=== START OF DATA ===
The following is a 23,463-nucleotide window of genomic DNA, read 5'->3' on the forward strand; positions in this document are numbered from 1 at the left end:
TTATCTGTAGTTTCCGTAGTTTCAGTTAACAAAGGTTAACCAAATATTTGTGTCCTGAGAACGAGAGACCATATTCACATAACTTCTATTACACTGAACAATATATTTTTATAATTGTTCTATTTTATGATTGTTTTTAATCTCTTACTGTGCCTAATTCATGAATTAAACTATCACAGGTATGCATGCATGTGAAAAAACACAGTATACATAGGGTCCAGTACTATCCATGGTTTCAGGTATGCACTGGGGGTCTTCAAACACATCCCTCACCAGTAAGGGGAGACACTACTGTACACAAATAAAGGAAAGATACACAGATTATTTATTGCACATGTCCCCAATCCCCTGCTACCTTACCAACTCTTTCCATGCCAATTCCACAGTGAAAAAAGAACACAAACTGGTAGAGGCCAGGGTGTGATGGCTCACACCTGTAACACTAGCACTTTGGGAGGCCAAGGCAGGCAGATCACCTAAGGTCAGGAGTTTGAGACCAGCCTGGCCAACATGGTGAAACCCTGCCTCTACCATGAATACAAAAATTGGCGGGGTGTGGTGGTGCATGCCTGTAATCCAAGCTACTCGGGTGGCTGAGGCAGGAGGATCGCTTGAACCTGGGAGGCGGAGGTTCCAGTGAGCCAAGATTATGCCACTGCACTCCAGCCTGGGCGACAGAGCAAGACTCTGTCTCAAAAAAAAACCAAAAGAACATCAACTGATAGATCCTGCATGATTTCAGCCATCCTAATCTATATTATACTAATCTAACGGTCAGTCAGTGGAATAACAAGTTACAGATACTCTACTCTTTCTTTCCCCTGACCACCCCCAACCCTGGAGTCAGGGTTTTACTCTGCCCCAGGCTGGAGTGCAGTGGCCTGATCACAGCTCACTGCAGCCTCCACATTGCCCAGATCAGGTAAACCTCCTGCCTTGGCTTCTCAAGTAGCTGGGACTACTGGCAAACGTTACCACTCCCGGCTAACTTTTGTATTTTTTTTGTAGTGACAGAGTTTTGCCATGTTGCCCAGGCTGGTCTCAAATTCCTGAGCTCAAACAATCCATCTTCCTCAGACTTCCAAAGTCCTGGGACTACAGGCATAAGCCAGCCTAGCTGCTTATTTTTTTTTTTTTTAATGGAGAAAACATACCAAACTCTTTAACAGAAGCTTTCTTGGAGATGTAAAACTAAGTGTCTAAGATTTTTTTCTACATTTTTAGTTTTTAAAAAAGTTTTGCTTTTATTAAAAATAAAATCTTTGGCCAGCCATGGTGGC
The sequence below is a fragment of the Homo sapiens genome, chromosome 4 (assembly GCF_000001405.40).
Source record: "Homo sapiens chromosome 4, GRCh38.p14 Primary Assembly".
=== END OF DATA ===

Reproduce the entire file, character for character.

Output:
The following is a 23,463-nucleotide window of genomic DNA, read 5'->3' on the forward strand; positions in this document are numbered from 1 at the left end:
TTATCTGTAGTTTCCGTAGTTTCAGTTAACAAAGGTTAACCAAATATTTGTGTCCTGAGAACGAGAGACCATATTCACATAACTTCTATTACACTGAACAATATATTTTTATAATTGTTCTATTTTATGATTGTTTTTAATCTCTTACTGTGCCTAATTCATGAATTAAACTATCACAGGTATGCATGCATGTGAAAAAACACAGTATACATAGGGTCCAGTACTATCCATGGTTTCAGGTATGCACTGGGGGTCTTCAAACACATCCCTCACCAGTAAGGGGAGACACTACTGTACACAAATAAAGGAAAGATACACAGATTATTTATTGCACATGTCCCCAATCCCCTGCTACCTTACCAACTCTTTCCATGCCAATTCCACAGTGAAAAAAGAACACAAACTGGTAGAGGCCAGGGTGTGATGGCTCACACCTGTAACACTAGCACTTTGGGAGGCCAAGGCAGGCAGATCACCTAAGGTCAGGAGTTTGAGACCAGCCTGGCCAACATGGTGAAACCCTGCCTCTACCATGAATACAAAAATTGGCGGGGTGTGGTGGTGCATGCCTGTAATCCAAGCTACTCGGGTGGCTGAGGCAGGAGGATCGCTTGAACCTGGGAGGCGGAGGTTCCAGTGAGCCAAGATTATGCCACTGCACTCCAGCCTGGGCGACAGAGCAAGACTCTGTCTCAAAAAAAAACCAAAAGAACATCAACTGATAGATCCTGCATGATTTCAGCCATCCTAATCTATATTATACTAATCTAACGGTCAGTCAGTGGAATAACAAGTTACAGATACTCTACTCTTTCTTTCCCCTGACCACCCCCAACCCTGGAGTCAGGGTTTTACTCTGCCCCAGGCTGGAGTGCAGTGGCCTGATCACAGCTCACTGCAGCCTCCACATTGCCCAGATCAGGTAAACCTCCTGCCTTGGCTTCTCAAGTAGCTGGGACTACTGGCAAACGTTACCACTCCCGGCTAACTTTTGTATTTTTTTTGTAGTGACAGAGTTTTGCCATGTTGCCCAGGCTGGTCTCAAATTCCTGAGCTCAAACAATCCATCTTCCTCAGACTTCCAAAGTCCTGGGACTACAGGCATAAGCCAGCCTAGCTGCTTATTTTTTTTTTTTTTAATGGAGAAAACATACCAAACTCTTTAACAGAAGCTTTCTTGGAGATGTAAAACTAAGTGTCTAAGATTTTTTTCTACATTTTTAGTTTTTAAAAAAGTTTTGCTTTTATTAAAAATAAAATCTTTGGCCAGCCATGGTGGC
The sequence below is a fragment of the Homo sapiens genome, chromosome 4 (assembly GCF_000001405.40).
Source record: "Homo sapiens chromosome 4, GRCh38.p14 Primary Assembly".